17. Thank you, Amy, for taking the time and energy to thoughtfully address this issue during an incredibly busy week. As a female runner and lifelong athlete, I agree with the dissenting minority that fostering gender equality in sport requires that we be proactive rather than reactive. As an RD, you are in a privileged position of power to help steer not only the direction of this race, but also the sport and millions of girls’ attitudes towards athletics at large. While not your intention, award inequity inherently promotes the message that males are superior to females, that they deserve more of a place at not only the VT 100, but in ultras, trail racing, and sports in general. Using statistics to bolster the claim that disparate awards accurately reflects the performances of athletes fails to acknowledge the underlying structural barriers that prohibit more women from participating and excelling in the sport. To your point about how adding top 5 female awards hasn’t directly boosted female participation: correlation doesn’t equal causation. There are innumerable confounding factors that could skew those results. Plus, since the awards continue to be unequal, the message of equality has not been sent and the incentive for women to enter isn’t really there anyway. I ask that you consider taking on this leadership role in the future to help change societal attitudes and actions to empower females in athletics. This request doesn’t belittle the magnitude of your role as RD; it respects your job’s significance. Thank you!

    ReplyDelete
    Replies
    1. Excellently said Abby. Today's actions for a better tomorrow.

      Delete
  18. Regardless of the justification I think it is important to also recognize that going forward the current award practice will ultimately be unsustainable. You can’t invite the toughest women in the country to an event and not expect them to demand equal representation.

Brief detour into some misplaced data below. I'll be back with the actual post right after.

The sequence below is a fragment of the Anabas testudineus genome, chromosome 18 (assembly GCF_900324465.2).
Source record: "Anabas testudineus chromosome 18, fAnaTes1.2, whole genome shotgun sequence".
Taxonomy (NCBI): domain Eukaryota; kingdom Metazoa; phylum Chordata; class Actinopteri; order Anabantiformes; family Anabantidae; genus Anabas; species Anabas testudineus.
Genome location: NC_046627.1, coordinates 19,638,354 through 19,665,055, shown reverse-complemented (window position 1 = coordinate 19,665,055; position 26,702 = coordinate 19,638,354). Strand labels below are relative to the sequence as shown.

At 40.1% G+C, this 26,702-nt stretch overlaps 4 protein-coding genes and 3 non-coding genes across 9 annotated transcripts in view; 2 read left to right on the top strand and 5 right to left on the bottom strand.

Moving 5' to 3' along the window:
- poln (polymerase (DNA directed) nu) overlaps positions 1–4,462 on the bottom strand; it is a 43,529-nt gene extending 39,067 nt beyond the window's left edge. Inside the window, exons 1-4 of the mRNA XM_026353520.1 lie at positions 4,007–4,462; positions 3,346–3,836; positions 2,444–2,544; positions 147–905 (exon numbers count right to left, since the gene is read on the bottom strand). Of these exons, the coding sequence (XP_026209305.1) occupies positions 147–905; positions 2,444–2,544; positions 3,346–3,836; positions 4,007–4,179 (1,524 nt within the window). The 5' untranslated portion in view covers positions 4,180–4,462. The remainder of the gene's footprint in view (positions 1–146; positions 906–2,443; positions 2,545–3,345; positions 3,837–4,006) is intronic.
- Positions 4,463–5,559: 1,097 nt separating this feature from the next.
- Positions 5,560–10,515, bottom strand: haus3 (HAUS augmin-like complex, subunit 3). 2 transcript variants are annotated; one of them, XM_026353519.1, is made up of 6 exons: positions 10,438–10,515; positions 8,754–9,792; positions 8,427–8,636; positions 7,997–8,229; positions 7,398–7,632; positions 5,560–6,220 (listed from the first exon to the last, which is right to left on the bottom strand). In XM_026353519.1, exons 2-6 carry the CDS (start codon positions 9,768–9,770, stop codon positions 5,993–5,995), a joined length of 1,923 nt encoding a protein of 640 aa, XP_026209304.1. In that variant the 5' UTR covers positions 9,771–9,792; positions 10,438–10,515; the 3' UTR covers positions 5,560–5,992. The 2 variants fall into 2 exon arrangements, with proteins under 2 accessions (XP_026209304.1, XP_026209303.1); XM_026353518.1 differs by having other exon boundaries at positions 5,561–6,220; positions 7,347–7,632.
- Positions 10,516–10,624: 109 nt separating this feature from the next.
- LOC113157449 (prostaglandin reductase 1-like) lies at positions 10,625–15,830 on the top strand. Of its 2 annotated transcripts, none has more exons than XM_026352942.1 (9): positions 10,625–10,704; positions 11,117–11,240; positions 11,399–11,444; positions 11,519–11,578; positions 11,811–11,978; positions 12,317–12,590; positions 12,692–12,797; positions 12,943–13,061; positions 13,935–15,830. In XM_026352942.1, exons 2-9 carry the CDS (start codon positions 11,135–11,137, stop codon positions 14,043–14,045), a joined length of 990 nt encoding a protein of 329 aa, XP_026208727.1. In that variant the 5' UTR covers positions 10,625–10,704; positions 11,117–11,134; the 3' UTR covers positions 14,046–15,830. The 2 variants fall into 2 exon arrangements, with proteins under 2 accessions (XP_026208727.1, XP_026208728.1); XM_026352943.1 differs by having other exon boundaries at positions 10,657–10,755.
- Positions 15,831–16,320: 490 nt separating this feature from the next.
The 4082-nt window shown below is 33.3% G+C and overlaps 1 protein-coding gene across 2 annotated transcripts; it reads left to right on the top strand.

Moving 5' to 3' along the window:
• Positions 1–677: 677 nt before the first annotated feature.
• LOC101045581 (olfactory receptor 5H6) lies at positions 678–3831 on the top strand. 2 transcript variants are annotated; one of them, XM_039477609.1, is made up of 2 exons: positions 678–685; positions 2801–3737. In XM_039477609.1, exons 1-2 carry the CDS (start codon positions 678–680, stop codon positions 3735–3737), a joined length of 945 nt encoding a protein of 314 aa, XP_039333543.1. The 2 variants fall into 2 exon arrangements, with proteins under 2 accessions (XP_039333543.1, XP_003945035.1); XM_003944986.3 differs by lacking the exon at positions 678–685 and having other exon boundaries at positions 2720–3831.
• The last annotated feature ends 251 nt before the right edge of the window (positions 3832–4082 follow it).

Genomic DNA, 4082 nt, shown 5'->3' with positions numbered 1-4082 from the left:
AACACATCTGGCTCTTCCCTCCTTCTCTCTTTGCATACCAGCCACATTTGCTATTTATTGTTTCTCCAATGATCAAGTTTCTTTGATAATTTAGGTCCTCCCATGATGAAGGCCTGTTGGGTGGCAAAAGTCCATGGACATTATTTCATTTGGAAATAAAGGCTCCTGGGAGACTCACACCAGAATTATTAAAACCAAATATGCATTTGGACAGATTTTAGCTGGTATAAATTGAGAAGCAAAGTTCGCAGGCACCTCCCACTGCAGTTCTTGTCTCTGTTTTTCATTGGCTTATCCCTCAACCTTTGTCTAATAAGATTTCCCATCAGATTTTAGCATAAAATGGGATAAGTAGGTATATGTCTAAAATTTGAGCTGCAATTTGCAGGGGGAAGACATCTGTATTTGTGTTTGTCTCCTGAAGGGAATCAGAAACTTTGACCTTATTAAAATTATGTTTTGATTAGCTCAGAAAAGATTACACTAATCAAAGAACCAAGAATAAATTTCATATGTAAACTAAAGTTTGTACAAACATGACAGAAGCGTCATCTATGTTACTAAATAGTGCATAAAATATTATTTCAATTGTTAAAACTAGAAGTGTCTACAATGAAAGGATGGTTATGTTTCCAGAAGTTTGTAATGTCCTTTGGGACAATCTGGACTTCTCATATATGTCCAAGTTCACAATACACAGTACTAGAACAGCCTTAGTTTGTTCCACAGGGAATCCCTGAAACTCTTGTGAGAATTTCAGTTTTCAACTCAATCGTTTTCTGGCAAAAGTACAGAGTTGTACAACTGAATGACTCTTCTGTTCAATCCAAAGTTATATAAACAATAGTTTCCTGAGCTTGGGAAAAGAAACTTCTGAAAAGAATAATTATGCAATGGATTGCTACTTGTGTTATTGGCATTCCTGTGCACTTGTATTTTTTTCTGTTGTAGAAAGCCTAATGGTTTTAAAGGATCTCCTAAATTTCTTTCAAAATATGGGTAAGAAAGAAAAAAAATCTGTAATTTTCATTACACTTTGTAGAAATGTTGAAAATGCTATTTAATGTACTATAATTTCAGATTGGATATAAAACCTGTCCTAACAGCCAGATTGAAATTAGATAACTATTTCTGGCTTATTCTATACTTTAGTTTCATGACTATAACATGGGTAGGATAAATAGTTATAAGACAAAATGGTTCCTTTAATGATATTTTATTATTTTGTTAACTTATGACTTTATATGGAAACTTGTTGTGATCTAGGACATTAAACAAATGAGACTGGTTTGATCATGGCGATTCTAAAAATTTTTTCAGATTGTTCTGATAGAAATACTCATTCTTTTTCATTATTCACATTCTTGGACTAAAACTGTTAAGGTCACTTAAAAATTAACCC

ReplyDelete
  19. I believe that this is discrmination. It was actually more fair when the awards were just top ten finishers, no mention of gender. However, once you separated out out the males and females and then gave them unequal conditions based upon how you separated them (gender), you are discriminating. People who discriminate make up all kinds of excuses as to why it's okay (percentages of population, income, education, etc), but call it what it is--discrimination. Don't believe me? Try this--what would your awards ceremony look like if the top 15 finishers were women? And why have you not considered this situation?

    ReplyDelete
    Replies
    1. How us it discrimination if you are saying top 4‰ of both gender are awarded?

      Delete
  20. This comment has been removed by the author.

    ReplyDelete
  21. Bravo Amy.. as I saw this story break, I knew this type of well-considered response would be forthcoming. May you and Brian have a great race weekend! Next time you're out Seattle way, holler :)

    ReplyDelete
  22. You wrote. ......"However, I define equity differently than some others (including you two) do. I think equality is recognizing the same percentage of the two genders, which in an ideal world would be the same number but at VT100 is not. ".....So the question is: do you even know the difference between the word "equity" and "equality" (or is that a bad typo?!). You can make an illogical comparison of people complaining about aid station products (which logically really has nothing to do with the more important issue of equal prize giving between genders). Could you imagine if a a big competitive race like WS100 only awarded the top 5 women (But awarded top 10 men)! UTMB did the same thing several years ago and we called them out on it. I can't even believe this is an issue in 2018...this isn't the 1950s anymore....